A joint tenancy or tenancy by the entirety may be created under Wyoming law by a conveyance from a husband (or wife) to himself (or herself) and his wife (or husband). § 34-1-140 Wyo.Stat.Ann. (1977). Words of grant are, of course, required to vest any title interest. The payment of the proceeds of the contract of sale in the instant case to the joint credit of the Cayces could not, ipso facto, create a title interest in George L. Cayce. We believe that Wyoming law comports with the law of Oklahoma announced in two 1955 decisions. In Pruitt v. Burrow, 291 P.2d 349 (Okl.1955) and Leidig v. Hoopes, 288 P.2d 402 (Okl.1955) the court held that where a wife (or husband), owning no interest in the non-homestead real estate, joined with her husband (or wife) in executing a conveyance of the property subject to a reservation of the minerals in favor of the vendors (or Grantors, as in the instant case) the mineral estate was reserved solely to the spouse owning the interest prior to the execution of the conveyance and the other spouse acquired no title or interest thereby because there were no words of grant from the wife to the husband. The Oklahoma Court properly reasoned, in our view, that the right reserved must be carved out of some interest owned by the sole-owning spouse prior to the time of the execution of the contract of sale (or deed) or in the contract of sale proper. The instant case does not implicate the provisions of § 34-21-316, Wyo.Stat.Ann. (1977), pertaining to instruments payable to two or more persons, as between the obligor (Carter Oil) and the obligee (Ana Jane Cayce). See : § 34-21-319, Wyo.Stat.Ann. (1977).
We are inclined to believe that in the instant case it differs not whether we apply the "community property" law of Texas or the property law of Wyoming in determining what, if any, interest George L. Cayce had in the payment (proceeds of sale under the contract) at the date of execution of the contract of sale and deed. This seems so because in determining whether proceeds acquired during the marriage are community property (in community property states) the question must be resolved, ordinarily, from all of the facts and circumstances at the date the proceeds are acquired, subject to the presumption that they are separate property if they were generated from property owned by one spouse prior to marriage. Burlingham v. Burlingham, 72 N.M. 433, 384 P.2d 699 (1963); 15A Am.Jur.2d, Community Property, § 28. However, we need not decide this issue because the intent of the parties, evidenced by all surrounding facts and circumstances, is the applicable rule only where an ambiguity exists, whether the ultimate determination is being made by a court in a common law state or a court in a community property state. See : American Law Institute, Restatement of the Law, Second, Conflict of Laws 2d, § 234 (1971). No such ambiguity exists in this case in light of Wyoming law declaring a conveyance void as to homestead or the homestead exemption unless executed by both parties.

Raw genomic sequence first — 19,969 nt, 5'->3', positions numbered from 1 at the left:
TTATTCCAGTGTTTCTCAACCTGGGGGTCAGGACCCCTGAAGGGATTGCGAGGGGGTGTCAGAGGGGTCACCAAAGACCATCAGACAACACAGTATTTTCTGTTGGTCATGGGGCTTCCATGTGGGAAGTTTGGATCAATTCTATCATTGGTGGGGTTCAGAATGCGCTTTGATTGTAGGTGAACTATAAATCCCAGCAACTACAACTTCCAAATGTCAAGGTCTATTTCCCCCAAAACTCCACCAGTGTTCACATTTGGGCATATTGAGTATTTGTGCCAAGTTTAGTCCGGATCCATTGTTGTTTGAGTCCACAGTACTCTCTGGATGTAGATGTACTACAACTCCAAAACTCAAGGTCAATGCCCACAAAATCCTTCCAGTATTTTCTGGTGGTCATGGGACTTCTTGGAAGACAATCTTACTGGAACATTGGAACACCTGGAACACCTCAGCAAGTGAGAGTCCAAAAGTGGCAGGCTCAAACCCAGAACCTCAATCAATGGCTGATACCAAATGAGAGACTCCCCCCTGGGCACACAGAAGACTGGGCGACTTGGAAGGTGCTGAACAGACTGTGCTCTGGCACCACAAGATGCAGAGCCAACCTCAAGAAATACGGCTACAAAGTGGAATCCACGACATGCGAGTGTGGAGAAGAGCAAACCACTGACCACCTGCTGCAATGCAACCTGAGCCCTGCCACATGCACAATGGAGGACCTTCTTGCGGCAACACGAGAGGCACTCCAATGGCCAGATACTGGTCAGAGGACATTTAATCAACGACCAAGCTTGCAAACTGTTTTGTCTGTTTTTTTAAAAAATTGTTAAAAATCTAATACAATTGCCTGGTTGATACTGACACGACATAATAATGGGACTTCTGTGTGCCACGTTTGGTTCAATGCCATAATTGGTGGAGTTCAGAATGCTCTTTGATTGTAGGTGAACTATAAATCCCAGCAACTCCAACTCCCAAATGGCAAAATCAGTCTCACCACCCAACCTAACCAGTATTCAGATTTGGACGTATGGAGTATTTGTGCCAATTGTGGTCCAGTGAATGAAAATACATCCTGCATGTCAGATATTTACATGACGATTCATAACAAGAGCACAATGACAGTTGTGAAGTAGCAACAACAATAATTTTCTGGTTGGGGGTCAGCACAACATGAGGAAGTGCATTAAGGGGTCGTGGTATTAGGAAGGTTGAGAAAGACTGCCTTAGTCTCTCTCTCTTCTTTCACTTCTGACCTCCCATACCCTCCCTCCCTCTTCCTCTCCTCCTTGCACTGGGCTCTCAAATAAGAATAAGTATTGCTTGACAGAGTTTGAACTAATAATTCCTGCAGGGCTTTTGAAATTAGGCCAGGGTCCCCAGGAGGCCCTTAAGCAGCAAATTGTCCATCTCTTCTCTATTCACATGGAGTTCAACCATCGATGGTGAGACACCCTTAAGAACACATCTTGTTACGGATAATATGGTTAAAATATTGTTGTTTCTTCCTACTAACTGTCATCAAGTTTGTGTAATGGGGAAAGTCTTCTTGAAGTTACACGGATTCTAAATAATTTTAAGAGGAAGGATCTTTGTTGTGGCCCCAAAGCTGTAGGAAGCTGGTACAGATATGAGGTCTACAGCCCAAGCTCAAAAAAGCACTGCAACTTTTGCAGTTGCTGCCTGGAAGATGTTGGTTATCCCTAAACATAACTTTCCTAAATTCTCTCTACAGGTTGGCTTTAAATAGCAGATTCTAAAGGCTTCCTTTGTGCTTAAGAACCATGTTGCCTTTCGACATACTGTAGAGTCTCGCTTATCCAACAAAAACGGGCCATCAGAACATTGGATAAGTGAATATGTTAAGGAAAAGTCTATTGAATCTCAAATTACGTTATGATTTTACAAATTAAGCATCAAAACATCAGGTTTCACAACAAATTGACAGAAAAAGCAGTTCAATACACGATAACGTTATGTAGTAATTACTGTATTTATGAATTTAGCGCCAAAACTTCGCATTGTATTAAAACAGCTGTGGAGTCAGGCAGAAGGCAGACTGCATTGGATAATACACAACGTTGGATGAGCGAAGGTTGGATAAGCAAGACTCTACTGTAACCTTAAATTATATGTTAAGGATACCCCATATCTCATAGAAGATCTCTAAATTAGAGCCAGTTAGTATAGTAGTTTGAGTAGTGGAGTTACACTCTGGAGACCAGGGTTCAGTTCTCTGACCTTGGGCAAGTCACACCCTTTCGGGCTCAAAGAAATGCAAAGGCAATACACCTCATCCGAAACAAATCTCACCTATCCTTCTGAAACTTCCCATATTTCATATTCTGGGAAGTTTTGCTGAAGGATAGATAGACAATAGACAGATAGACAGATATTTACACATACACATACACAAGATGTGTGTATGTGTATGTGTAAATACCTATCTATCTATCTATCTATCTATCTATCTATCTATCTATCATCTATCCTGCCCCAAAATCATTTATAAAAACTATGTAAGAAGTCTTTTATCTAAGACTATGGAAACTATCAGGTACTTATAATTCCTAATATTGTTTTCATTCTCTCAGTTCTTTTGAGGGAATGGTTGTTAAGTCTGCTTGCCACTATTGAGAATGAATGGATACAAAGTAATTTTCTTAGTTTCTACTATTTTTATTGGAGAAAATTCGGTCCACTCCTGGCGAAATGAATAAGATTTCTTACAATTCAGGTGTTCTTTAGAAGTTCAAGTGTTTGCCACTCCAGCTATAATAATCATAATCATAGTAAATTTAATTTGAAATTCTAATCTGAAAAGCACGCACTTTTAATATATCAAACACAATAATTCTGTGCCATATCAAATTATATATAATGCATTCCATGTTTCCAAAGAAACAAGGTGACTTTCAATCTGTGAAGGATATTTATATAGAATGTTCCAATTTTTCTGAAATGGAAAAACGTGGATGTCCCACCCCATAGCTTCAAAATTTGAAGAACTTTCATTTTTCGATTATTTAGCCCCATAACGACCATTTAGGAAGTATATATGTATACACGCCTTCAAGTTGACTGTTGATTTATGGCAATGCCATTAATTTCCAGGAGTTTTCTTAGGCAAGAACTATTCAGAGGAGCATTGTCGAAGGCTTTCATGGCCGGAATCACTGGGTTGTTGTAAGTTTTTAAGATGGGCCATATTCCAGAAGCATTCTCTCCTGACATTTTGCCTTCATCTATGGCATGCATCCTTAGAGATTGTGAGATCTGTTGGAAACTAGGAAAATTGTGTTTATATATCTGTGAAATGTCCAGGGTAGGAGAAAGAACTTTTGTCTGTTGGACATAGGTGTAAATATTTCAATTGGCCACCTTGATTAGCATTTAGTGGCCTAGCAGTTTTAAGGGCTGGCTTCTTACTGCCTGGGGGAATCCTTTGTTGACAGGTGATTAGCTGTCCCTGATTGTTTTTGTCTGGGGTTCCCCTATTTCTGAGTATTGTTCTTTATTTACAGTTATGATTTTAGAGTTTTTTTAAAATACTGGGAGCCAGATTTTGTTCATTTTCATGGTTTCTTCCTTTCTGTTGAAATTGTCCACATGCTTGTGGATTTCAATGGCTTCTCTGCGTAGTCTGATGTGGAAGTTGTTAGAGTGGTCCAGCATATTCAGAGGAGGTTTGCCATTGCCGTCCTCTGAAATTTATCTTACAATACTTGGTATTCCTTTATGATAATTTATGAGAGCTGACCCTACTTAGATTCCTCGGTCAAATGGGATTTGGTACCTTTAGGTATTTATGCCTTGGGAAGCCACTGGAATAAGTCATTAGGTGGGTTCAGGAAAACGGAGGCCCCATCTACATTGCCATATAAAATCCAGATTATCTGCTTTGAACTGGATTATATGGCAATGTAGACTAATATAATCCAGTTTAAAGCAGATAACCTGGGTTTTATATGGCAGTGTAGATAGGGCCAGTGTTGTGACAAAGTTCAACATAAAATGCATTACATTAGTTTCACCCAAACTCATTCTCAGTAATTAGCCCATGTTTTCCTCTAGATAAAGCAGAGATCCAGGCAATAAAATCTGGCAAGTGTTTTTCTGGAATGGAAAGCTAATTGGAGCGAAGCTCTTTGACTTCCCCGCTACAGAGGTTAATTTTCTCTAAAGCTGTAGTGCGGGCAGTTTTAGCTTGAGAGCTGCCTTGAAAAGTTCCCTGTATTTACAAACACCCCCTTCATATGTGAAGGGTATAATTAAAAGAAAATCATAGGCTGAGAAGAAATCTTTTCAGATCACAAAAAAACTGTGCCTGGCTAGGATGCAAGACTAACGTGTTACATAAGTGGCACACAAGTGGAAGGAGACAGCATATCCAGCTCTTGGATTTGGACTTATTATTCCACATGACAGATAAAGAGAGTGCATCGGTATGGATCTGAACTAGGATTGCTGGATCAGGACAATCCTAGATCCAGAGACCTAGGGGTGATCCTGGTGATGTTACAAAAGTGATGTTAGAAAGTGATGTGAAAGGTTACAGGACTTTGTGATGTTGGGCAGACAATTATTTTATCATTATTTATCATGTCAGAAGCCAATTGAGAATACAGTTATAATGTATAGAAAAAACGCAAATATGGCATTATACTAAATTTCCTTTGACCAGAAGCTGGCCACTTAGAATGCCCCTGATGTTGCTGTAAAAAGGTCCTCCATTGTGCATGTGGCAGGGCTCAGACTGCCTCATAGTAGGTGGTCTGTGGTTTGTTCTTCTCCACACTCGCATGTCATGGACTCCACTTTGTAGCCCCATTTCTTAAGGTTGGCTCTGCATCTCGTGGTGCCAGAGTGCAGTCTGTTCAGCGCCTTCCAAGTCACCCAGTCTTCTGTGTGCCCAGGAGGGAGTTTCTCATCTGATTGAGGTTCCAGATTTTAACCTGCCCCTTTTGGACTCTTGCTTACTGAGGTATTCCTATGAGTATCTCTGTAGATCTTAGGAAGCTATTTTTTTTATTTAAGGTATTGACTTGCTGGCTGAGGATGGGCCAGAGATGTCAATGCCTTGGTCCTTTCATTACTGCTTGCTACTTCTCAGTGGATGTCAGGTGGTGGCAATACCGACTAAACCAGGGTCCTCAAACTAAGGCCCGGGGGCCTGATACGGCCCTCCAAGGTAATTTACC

The rights and duties of the parties with respect to an issue in contract are determined by the local law of the state which, with respect to that issue, has the most significant relationship to the transaction and the parties. In the case at bar, it is our view that the District Court properly looked to the law of Wyoming, inasmuch as the subject matter of the contract deals with the sale of real property in Wyoming and the payment of the purchase consideration therefor. American Law Institute, Restatement of the Law, Second, Conflict of Laws 2d, § 187 (1971). This rule is particularly applicable in cases involving the validity of a contract for the transfer of an interest in land, and the rights created thereby; such issues are to be determined by the local law of the state where the land is situated. American Law Institute, Restatement of the Law, Second, Conflict of Laws 2d, § 189 (1971).
We deem it important to observe that reference to the "local law" of a particular state involves that state's law in totality, including its choice-of-law rules. See: Consolidated Sun Ray, Inc. v. Oppenstein, 335 F.2d 801 (8th Cir. 1964); Coral Gables v. Hanley, 87 F.2d 780 (6th Cir. 1937); Hamilton v. Glassell, 57 F.2d 1032 (5th Cir. 1932); Triple Interest, Inc. v. Motel 6, Inc., 414 F.Supp. 589 (W.D.Wis.1976). The general rule is that the effect of marriage upon an interest in land owned by a spouse at the time of marriage is determined by the law that would be applied by the courts of the situs. American Law Institute, Restatement of the Law, Second, Conflicts of Laws 2d, § 233 (1971).